If you really break down eBay sellers into the classifications above, it is easier to see why eBay is having such a tough time creating new seller policies and new seller requirements that will motivate sellers to perform in the way eBay wants or thinks that sellers should perform.  After all, one group of sticks and carrots that will motivate the Reluctant eBay Seller with No Place Else to Go won’t necessarily motivate the Leftover Sellers since the Leftover sellers will spend more time and energy trying to figure out ways to circumvent new policies rather than to conform to new policies.  Or they will simply ignore the new policies since it is doubtful that eBay will take any action. 

What I am hearing lately from eBay sellers is something like this: “I just read that eBay is coming out with some new policies.  Recently eBay made me remove the wording in my listings where I said I would accept checks and money orders and when I had to remove that wording I went ahead and included some things that were less than flattering about how I feel about eBay’s new payment policy.  And now eBay says that I can’t have that type of wording since it is too negative.  Well, I am tired of revising my auctions.  I’ll  just let the auctions go until eBay forcibly removes the listing…. which might be never.”

So, even those eBay sellers who haven’t been rule breakers in the past (they dutifully revised their listings again and again and again with each new policy announcement throughout 2008 and 2009) are beyond the point of caring anymore about policy compliance.  And since it is common knowledge that eBay doesn’t take action against 99.99% of the rulebreakers, sellers who are tired of all the rule changes and tired of revising their listings are not really motivated to comply with the new policies. 

Every time eBay creates new policies that require sellers to revise each of their listings individually, there is more of a risk that good sellers will abandon eBay.  A good seller, who feels compelled to follow the rules, will consider starting over on a new venue when faced with the task of having to revise their listings for the third time in a year.  The eBay seller who isn’t worried about complying with the new rules will just continue selling on eBay with the same auction description.  So, again, it is the conscientious seller who is the one motivated to leave eBay.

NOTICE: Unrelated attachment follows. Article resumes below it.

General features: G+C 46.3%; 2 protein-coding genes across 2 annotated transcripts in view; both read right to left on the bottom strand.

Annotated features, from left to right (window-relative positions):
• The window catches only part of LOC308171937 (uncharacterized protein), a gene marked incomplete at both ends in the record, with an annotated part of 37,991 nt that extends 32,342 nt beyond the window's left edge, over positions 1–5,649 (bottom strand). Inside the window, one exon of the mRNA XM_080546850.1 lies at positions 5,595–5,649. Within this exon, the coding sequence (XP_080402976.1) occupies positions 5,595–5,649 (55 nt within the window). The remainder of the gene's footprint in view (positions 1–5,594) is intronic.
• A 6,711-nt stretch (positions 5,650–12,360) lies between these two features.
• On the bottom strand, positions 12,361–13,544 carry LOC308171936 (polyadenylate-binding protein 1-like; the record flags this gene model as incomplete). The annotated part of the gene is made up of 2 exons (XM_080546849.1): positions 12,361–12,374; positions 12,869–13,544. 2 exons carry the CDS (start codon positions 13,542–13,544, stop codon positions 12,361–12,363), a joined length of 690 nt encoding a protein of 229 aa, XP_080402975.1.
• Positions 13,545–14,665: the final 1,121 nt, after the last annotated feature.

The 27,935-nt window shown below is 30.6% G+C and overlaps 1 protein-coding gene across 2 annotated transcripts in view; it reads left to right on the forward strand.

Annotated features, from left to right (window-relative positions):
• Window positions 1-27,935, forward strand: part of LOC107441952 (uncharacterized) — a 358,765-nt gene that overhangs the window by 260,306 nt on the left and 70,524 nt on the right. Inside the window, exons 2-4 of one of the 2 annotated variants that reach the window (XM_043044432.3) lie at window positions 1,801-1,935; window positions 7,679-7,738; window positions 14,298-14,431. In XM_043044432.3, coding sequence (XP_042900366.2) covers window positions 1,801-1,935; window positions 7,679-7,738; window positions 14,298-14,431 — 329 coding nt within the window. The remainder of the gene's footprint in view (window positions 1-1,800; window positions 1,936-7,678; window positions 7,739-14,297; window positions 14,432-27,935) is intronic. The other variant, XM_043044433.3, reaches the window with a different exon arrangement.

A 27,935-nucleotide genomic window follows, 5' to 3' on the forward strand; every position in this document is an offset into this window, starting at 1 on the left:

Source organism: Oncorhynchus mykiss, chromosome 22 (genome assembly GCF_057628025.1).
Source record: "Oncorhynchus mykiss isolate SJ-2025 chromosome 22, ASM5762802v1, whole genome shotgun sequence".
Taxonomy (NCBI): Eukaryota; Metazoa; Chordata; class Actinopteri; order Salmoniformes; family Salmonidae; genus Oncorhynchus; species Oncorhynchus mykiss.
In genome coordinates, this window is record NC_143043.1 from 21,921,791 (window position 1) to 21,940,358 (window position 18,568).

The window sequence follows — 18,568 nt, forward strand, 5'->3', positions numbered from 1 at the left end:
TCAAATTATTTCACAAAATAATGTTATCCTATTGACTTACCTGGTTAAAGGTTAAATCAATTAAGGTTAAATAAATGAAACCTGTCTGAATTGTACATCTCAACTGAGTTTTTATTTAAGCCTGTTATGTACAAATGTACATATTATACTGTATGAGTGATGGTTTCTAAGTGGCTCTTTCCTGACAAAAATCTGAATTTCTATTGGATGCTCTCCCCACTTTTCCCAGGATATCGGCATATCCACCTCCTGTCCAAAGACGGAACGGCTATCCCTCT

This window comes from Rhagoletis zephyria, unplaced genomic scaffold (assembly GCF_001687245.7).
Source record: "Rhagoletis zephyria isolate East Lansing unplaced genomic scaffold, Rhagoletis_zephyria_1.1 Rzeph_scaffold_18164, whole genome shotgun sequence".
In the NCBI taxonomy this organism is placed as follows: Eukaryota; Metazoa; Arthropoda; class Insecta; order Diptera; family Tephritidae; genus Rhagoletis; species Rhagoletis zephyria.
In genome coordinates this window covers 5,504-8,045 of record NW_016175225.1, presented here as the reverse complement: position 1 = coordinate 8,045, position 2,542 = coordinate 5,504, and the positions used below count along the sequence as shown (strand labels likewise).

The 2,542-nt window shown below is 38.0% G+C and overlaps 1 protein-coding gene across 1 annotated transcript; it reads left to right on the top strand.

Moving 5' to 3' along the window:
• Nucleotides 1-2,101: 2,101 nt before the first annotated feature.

One of my most visited and popular blog posts ever is titled “eBay Trust and Safety could Learn Something from the NY Subway Graffiti Problem (click  HERE to read that article).  In that article I stated “For eBay to truly develop a marketplace that is trustworthy they will need to enforce ALL the rules ALL the time for ALL members.  If it is important enough for eBay to create a particular policy then surely it is important enough for eBay to enforce that rule.  To do otherwise sends a signal to everyone that eBay tolerates rulebreakers and dishonesty.”

The sellers who have choices on where they can sell and the sellers who are conscientious in following the rules are the ones who are abandoning eBay in favor of spending their effort starting over elsewhere rather than spending their time revising old eBay listings.